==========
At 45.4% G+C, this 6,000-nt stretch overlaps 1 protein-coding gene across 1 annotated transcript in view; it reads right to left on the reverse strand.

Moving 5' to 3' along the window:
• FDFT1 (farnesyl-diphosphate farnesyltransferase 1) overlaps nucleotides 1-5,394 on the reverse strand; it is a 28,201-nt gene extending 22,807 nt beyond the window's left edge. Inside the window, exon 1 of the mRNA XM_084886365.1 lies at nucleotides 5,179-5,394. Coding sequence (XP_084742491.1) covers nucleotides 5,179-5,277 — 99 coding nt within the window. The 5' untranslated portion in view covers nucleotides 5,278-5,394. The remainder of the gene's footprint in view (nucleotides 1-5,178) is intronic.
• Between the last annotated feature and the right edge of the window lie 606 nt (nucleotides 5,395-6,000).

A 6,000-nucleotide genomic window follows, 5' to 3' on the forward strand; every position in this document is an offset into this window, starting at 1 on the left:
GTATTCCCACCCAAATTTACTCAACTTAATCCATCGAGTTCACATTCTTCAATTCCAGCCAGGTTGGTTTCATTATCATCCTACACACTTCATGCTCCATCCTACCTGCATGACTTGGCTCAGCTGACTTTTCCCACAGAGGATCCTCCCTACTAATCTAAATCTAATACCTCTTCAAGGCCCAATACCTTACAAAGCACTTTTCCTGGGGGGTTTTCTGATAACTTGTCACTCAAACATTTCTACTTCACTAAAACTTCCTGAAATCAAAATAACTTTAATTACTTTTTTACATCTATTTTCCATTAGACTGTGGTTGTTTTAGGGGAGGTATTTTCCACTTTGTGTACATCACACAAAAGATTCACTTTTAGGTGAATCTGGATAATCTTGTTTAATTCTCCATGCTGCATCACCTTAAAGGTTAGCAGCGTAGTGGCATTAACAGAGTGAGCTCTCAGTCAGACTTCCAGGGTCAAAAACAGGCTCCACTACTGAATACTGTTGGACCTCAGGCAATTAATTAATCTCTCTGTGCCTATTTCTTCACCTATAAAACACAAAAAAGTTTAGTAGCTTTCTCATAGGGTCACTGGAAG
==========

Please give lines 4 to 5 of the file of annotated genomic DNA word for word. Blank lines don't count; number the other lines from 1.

• Between the last annotated feature and the right edge of the window lie 606 nt (nucleotides 5,395-6,000).

A 6,000-nucleotide genomic window follows, 5' to 3' on the forward strand; every position in this document is an offset into this window, starting at 1 on the left: